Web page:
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12/08/13 - Buenos Aires Herald - A Cuban taboo 

Efforts to improve black women's esteem in Cuba are slow, but projects such
as Rizos are having an effect.

HAVANA - From a very young age, Irma Castañeda has braided her curly hair
and cared for it with natural recipes inherited from her mother, ignoring
the widespread conception that black women's hair is "ugly" or "bad".

Gently, with skillful hands, she aims to chip away at something much more
complex: the silence surrounding the issue of race, a subject that was
taboo for decades in official rhetoric, according to which racism was
eradicated by the Cuban revolution in 1959.

In the Balcón Arimao barrio in the largely black municipality of La Lisa,
on the west side of Havana, Castañeda and nine other women have launched an
effort to improve self-esteem, teaching hairdressing techniques and
traditional cosmetics recipes for black skin, because they are not
available in stores.


"Whether it is straightened or worn in an Afro or dreadlocks, hair can look
beautiful on a black woman, who has the right to have resources for taking
care of her image," Castañeda said.

"We want to break the stereotype that we black women are less beautiful,
without trying to look like white models," added Castañeda, an educator by
profession and promoter of the project

Rizos (Spanish for "Curls").

For these hairdressers, facial masks and tweezers are tools for raising
awareness around problems faced by people of African descent, who
officially account for 36 percent of Cuba's population of nearly 11.2
million, although researchers such as Esteban Morales estimate the
non-white population at around 60 percent.

Rizos is one of a number of initiatives of the Afrodescendent Neighbourhood
Network (Red Barrial Afrodescendiente, RBA), which is reviving anti-racist
activism in Havana. About a year ago, activists from various urban
communities founded the RBA to take research and debate about the race
question into the neighbourhoods. Every month, in a community centre in La
Lisa, lectures are given to train 35 local leaders.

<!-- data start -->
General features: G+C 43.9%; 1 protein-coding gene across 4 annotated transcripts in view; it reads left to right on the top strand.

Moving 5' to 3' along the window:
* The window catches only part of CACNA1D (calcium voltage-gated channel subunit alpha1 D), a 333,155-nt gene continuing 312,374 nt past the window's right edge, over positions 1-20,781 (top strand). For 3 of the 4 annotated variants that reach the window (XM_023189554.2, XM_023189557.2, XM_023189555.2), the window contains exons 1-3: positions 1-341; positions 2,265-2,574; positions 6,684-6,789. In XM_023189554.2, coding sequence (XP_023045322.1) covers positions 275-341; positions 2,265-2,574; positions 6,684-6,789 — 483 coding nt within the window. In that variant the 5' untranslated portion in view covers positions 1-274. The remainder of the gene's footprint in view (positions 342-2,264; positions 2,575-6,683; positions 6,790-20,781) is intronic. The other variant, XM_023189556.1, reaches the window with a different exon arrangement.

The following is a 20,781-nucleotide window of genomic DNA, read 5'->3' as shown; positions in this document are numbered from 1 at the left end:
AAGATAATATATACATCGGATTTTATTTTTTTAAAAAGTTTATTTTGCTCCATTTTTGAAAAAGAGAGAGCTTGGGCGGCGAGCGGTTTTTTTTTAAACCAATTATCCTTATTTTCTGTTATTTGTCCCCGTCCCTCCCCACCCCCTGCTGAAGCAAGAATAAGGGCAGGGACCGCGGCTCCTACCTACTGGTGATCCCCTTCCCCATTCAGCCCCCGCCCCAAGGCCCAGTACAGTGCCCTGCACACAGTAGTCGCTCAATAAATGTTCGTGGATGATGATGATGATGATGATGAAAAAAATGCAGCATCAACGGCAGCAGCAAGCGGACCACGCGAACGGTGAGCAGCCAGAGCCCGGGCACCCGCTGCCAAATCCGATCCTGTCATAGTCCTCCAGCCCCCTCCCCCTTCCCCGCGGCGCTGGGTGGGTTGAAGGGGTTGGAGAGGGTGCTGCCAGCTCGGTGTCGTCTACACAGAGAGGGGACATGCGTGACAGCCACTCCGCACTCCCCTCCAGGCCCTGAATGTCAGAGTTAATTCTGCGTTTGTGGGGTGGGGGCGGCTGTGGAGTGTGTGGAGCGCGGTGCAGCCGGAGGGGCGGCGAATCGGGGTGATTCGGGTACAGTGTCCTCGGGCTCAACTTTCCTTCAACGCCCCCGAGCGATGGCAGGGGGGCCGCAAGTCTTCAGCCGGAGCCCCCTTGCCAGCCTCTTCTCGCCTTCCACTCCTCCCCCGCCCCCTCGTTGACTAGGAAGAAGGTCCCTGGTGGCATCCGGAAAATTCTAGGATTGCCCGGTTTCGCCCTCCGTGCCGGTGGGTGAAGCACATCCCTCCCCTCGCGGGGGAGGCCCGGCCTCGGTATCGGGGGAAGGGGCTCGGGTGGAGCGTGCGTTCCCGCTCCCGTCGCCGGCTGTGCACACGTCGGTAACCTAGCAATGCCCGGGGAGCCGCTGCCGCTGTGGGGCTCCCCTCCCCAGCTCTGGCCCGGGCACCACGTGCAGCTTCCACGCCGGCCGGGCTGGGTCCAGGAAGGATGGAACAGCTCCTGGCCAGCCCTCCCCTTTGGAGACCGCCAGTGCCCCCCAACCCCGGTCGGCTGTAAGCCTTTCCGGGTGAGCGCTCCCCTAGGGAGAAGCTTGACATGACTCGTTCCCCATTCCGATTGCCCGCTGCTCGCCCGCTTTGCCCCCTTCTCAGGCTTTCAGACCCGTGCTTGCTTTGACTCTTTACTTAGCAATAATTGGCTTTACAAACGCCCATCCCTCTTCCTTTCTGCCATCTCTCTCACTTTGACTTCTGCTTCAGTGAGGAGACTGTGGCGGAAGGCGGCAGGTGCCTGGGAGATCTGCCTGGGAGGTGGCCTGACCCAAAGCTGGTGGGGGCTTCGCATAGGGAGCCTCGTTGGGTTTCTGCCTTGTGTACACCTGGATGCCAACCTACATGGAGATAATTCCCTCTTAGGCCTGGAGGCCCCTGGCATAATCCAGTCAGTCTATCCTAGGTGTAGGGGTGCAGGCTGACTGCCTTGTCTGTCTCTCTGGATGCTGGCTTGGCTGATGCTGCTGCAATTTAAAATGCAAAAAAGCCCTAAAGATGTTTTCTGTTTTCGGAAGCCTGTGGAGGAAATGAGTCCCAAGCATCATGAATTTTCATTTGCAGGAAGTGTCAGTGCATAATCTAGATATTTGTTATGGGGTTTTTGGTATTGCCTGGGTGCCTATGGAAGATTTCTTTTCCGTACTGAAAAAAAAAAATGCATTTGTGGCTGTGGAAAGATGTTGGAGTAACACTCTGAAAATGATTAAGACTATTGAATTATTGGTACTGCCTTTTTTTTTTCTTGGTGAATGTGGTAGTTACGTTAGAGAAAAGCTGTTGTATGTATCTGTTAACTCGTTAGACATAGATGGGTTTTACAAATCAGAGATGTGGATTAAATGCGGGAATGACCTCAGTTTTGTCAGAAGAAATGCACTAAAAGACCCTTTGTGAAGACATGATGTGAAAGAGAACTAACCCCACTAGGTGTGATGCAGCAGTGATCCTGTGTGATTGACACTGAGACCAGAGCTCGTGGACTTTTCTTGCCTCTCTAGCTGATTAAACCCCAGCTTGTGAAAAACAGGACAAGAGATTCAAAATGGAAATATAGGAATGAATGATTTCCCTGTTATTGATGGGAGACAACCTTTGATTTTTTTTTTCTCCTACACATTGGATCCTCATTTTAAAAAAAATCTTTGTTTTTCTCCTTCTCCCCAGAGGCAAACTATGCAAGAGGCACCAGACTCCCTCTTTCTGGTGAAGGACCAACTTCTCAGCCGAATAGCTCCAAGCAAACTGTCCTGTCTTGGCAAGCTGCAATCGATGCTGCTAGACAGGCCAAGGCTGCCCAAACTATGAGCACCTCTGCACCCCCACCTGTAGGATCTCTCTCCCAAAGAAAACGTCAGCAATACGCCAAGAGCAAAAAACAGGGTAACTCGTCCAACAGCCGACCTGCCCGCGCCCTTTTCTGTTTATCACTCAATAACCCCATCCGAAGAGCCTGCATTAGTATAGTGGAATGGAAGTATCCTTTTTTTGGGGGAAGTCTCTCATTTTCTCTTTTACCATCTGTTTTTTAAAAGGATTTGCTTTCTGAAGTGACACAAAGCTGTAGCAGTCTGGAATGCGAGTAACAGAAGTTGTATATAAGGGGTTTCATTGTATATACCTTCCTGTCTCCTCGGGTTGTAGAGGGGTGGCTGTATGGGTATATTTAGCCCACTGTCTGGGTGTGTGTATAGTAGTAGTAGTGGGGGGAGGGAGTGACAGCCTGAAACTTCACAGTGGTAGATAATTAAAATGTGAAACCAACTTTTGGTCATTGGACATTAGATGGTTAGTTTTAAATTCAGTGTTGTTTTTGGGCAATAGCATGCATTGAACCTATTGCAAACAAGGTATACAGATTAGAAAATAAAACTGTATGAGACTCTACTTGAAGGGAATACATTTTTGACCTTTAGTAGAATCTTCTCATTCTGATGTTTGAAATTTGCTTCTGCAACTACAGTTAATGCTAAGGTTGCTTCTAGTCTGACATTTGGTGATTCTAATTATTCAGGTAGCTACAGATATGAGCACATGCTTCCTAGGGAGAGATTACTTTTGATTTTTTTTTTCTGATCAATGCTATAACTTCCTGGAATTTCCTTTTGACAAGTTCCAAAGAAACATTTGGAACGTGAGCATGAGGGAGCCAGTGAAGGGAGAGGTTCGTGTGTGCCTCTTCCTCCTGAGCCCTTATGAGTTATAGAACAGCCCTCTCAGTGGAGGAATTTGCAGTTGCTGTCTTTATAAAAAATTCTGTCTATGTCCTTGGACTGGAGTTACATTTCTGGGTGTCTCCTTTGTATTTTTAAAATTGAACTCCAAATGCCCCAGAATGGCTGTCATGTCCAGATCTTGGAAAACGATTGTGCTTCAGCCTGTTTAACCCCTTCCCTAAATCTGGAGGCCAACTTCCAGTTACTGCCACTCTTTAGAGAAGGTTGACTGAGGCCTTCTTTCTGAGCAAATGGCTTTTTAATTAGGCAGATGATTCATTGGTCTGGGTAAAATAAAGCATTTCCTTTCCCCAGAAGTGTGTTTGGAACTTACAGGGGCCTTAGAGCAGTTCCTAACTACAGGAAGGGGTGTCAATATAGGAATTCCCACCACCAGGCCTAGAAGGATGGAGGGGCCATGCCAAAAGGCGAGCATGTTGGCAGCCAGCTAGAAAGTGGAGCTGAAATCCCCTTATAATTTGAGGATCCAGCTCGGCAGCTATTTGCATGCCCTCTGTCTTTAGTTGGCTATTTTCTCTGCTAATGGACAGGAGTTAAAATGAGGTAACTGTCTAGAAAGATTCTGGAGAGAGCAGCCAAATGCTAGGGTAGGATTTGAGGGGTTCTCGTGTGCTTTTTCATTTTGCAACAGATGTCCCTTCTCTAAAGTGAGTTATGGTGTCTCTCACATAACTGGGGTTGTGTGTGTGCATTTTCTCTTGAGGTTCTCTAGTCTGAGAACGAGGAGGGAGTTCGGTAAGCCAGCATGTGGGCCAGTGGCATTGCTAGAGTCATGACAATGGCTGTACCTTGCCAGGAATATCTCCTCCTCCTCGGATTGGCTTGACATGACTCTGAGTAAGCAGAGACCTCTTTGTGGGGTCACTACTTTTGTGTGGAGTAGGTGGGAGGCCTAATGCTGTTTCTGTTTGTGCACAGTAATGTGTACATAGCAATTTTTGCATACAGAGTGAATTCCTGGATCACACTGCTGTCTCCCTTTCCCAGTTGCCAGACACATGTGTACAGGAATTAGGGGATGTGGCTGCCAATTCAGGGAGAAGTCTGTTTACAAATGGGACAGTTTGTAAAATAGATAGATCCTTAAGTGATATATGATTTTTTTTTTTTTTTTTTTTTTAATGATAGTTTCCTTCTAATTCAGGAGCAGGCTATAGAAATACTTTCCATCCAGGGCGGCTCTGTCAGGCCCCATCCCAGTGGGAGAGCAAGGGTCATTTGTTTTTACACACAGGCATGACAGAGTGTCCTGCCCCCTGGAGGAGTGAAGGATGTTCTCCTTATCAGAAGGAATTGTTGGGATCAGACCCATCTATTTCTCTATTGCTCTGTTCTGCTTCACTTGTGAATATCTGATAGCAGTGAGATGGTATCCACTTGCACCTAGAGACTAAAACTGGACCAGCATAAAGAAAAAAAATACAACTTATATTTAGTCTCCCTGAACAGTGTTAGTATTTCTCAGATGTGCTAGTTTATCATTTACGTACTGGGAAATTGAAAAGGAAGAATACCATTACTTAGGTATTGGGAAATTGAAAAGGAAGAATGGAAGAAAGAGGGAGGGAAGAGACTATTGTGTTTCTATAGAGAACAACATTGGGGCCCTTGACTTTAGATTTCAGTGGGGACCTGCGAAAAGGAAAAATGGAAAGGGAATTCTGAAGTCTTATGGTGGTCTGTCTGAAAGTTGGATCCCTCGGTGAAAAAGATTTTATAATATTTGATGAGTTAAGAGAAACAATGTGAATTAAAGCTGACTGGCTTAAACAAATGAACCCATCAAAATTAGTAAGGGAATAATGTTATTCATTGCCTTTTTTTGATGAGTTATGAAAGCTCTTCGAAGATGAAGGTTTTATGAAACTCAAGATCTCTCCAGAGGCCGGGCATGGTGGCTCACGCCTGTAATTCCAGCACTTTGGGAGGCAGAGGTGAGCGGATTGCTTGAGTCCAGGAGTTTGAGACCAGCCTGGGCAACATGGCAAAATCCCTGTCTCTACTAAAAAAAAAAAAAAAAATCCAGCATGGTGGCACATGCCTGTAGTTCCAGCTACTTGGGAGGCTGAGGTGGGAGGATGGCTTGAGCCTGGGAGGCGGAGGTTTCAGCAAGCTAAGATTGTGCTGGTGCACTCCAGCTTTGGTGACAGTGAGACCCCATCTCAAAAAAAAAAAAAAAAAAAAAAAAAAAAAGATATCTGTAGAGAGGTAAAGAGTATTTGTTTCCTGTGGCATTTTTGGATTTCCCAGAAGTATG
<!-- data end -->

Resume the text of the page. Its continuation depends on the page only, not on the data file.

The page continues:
All of these people, who work in different jobs and have different
educational levels, assume the responsibility of taking what they learn to
their families, neighbourhoods, and workplaces. Marlene Bayeux, a
63-year-old former veterinarian, says she knows what it feels like to be

"To be respected as a professional, I had to overcome a racist boss, but if
I had been equipped with the arguments that I learned in the network's
workshops, I would have saved myself a lot of grief," she said.

Bayeux feels that she contributes to the cause as part of La Muñeca Negra
(The Black Doll) - a group of artisans who create papier-mâché figures
inspired by female Afro-Cuban deities. Another group sews black rag dolls,
but they are dressed as flight attendants, doctors, nurses and soldiers,
instead of the typical religious or slave woman rag dolls.

While small, these efforts are important because of the direction they are
moving in, historian Daisy Rubiera said. She is part of the Cuban chapter
of the regional network of African Descendants from Latin America and the
Caribbean (ARAC), created in September of last year.

Rubiera described the work being carried out by academia and intellectuals
as insufficient; for years, they have been talking, carrying out research
and even making money on the issue, but they have not managed to really
reach the wider public, she said. "The historic causes of racial
discrimination do not appear in the official texts, so they go unnoticed by
the majority," said Rubiera, who is an adviser to the RBA.

Maritza López, who is the RBA's coordinator and has extensive experience in
social work in poor neighbourhoods, said discussions need to happen with
the people most affected, who are in the streets and not in bookstores,
theatres or academic seminars. "Academic activism opened up the road, but
the intellectuals need to come down to our neighbourhoods to transmit their
knowledge and wisdom in terms that people can understand," López said.

In Cuba, racial discrimination is manifest above all in subtle personal,
social, and cultural prejudice and attitudes. It is low-key because public
displays of racism are not socially acceptable. "Sometimes black people do
not perceive that they are being discriminated against because socially,
the problem is accepted as natural," said retired high school teacher
Hildelisa Leal.

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